Let’s say you want to start a business, but you’re struggling to see it become successful. How can you ever reach the goals you have for your dream business?
As Steve Jobs once said, “Everything around you that you call life, was made up by people that were no smarter than you.” Often, those same people weren’t any better off financially than you either.
Earlier this week, Dan Lyons, author of the New York Times best selling book Disrupted (My Misadventure in the Start-Up Bubble), was my guest on the Business is ART podcast #45 (on the TrueChat Network). In Disrupted, Dan writes about his experience at tech start-up Hubspot. Prior to that he was the senior tech writer for Newsweek, so it seems appropriate here to talk about 4 huge tech companies with surprisingly humble beginnings.
Since we already mentioned Steve Jobs, we might as well start with Apple. As most know, Apple Computer, the most valuable company in the world, began in a garage just 40 years ago. It was just two guys, one of whom could not code or engineer computers. Neither of whom had college degrees.
But with Steve Wozniak’s technical prowess and Steve Jobs’ relentless drive and perfectionist bent, they were able to turn the computer industry upside-down and pave the way for computers to be in every household.
That said, while Apple is credited for bringing computers to the home/personal market, it was another company that’s generally credited for actually putting a computer in every home.
Similar to Apple, Microsoft was also founded by two college dropouts. While they came from respectable families, the success of Bill Gates and Paul Allen was entirely their own. After bonding in high school over their love of computers, they began writing programs in their spare time.
They briefly went their separate ways for college, only to reunite when Allen convinced Gates they could develop software for a microcomputer he had seen in a magazine. They pitched their software to the manufacturers of the microcomputer…despite the fact that they hadn’t actually created the software yet.
The company agreed to meet with them, and so the two set out to build an idea they had implied was nearly complete for a microcomputer they didn’t actually own. And they didn’t have much time to do it.
Yet, somehow, they pulled it off, their software was purchased, and Microsoft (then spelled Micro-Soft) soon became the biggest name in computer software.
Michael Dell, the son of a stockbroker and an orthodontist, was a freshman pre-med student at the University of Texas when he decided to start a part-time gig. Having always loved computers, he began assembling and selling IBM-compatible computers from his dorm room.
Seeing a larger opportunity in front of him, Michael borrowed $1000 from friends and family, dropped out of college, and launched his own branded computer: the Turbo PC. These PCs could be customized and were sold directly to customers through ads in computer magazines.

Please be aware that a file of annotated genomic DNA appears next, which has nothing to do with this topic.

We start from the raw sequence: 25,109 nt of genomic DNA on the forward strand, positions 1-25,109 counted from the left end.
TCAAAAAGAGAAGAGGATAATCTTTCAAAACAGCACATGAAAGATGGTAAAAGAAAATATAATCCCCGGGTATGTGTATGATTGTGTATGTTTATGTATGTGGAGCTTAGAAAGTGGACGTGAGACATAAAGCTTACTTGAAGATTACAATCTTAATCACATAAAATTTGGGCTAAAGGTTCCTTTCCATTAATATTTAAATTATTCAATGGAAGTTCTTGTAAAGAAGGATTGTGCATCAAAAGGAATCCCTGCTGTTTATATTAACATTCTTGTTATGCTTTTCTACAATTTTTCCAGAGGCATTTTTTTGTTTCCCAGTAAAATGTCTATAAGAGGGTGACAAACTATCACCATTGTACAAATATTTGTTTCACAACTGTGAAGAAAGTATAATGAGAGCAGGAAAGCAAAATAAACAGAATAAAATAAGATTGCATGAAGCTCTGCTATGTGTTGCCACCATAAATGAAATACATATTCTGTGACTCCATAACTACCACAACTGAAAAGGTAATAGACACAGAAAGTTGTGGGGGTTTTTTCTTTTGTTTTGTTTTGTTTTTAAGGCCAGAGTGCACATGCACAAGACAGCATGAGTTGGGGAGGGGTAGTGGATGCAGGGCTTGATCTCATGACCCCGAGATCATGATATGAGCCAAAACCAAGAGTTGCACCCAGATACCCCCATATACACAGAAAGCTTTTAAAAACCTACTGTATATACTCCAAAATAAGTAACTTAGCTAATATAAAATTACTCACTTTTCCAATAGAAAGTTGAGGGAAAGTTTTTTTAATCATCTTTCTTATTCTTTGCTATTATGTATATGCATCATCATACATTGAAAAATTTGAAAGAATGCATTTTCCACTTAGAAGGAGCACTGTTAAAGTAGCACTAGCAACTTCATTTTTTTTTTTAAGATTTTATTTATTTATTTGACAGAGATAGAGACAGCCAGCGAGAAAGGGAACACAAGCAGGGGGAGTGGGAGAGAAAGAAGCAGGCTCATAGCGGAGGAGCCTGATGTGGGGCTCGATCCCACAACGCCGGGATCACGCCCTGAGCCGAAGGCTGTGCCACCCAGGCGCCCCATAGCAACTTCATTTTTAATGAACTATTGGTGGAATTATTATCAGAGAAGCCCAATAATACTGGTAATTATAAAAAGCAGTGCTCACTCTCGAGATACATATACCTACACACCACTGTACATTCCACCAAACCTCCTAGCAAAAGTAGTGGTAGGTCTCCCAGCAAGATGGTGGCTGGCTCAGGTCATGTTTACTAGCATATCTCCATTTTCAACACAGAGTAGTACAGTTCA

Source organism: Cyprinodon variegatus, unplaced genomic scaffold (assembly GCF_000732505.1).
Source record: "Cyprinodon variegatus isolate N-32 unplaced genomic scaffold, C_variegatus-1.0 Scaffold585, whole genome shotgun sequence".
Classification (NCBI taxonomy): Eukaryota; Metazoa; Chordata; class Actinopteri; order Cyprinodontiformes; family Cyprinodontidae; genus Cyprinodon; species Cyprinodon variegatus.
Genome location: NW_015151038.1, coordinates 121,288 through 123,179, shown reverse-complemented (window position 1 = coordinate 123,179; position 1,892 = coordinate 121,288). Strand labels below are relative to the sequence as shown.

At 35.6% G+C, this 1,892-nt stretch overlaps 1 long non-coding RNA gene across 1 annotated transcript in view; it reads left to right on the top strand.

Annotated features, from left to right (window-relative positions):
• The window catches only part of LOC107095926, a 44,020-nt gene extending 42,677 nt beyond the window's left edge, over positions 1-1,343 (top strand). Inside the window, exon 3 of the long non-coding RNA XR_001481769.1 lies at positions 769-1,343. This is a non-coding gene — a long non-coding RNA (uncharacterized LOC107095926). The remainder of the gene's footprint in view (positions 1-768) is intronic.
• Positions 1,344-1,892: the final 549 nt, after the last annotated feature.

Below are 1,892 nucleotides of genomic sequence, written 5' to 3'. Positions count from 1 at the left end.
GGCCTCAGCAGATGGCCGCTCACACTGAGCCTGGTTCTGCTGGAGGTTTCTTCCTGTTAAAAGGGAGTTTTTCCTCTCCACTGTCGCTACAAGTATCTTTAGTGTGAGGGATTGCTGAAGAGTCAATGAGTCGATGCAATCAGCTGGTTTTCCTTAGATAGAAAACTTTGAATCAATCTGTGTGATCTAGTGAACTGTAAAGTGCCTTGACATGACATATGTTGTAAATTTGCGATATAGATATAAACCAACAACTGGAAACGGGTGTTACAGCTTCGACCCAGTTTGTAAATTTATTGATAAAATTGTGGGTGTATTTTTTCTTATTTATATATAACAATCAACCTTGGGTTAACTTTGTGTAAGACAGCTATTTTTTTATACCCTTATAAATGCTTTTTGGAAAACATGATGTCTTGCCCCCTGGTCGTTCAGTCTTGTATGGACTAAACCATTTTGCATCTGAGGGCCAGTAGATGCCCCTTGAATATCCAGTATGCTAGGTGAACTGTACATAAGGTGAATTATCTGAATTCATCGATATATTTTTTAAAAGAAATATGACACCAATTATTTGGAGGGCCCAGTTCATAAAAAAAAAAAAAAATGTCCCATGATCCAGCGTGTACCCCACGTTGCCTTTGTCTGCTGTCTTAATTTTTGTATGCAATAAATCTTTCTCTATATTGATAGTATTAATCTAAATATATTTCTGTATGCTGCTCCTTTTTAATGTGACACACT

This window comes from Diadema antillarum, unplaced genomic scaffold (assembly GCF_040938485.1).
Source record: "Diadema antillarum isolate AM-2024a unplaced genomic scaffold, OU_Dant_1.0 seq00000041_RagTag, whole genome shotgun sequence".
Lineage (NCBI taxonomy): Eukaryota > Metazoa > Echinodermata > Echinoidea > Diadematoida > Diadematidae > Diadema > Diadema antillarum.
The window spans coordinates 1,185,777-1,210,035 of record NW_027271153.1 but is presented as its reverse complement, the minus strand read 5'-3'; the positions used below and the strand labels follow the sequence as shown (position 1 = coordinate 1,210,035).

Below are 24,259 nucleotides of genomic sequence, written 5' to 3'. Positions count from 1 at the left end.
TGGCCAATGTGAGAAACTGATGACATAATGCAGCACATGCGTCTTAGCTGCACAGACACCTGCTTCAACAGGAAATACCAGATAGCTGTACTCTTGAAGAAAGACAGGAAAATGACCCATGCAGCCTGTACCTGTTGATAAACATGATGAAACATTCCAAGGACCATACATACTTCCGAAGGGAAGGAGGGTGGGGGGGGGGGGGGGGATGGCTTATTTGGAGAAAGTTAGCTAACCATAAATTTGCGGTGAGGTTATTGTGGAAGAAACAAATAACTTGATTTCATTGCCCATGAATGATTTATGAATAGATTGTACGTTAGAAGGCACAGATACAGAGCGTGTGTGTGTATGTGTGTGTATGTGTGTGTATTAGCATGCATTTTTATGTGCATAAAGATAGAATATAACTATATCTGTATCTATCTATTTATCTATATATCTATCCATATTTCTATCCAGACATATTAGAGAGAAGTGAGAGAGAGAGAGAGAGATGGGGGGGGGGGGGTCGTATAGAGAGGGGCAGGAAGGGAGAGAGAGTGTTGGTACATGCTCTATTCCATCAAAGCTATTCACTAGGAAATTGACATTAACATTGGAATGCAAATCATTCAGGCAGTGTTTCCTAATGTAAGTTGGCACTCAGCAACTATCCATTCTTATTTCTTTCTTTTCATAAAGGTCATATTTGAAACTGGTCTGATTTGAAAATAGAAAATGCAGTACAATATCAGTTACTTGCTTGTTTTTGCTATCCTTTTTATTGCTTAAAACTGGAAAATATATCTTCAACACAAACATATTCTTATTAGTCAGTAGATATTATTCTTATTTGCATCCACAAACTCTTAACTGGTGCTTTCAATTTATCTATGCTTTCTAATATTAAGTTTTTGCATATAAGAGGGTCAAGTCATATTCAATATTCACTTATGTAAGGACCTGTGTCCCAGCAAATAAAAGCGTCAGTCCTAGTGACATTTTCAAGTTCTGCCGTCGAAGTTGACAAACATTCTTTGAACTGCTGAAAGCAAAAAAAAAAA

By 1986, after a year in operation, the company had $73 million in sales. Over the next two decades, they would grow to a multi-billion dollar company and outlast dozens of their competitors thanks in part to some hugely successful marketing campaigns.
Hewlett Packard (HP)
About 40 years before Apple made garage startups “cool”, William Hewlett and David Packard began a business in a glorified shed in Palo Alto with $538 (the equivalent of about $9300 today). To decide whose name would be placed first, they flipped a coin.
Of course, they weren’t building computers quite yet. Instead, they made audio oscillators. It was an area in which they found quick success, with Disney becoming their first major client a year later. HP’s equipment was used for the theatrical showings of Fantastia released in 1940, and the rest was history.
This tiny little company would grow into one of the founding forces of Silicon Valley. It makes you wonder what you could do with $10,000, a friend, and an empty garage – other than throw one heckuva tailgate party.
The Opportunities for Starting a Business Have Never Been Greater
When all of these companies began, technology was expensive, clunky, and confusing. It was niche, and there wasn’t any internet to assist.
Today, starting a business has never been easier thanks to the abundance of tools, communities, and affordable tech out there. And once you start the business, you’re able to connect with over a billion people thanks to the internet.
It doesn’t take a couple million dollars to create a multi-million (or billion) dollar company. It just takes a dream, some skill, a lot of hard work, and a plan. I can help with that last part. I’ve taken businesses from humble beginnings to huge success, so I know it’s possible.
And I know how to do it.
Check out my book Business is ART here or contact me for additional services.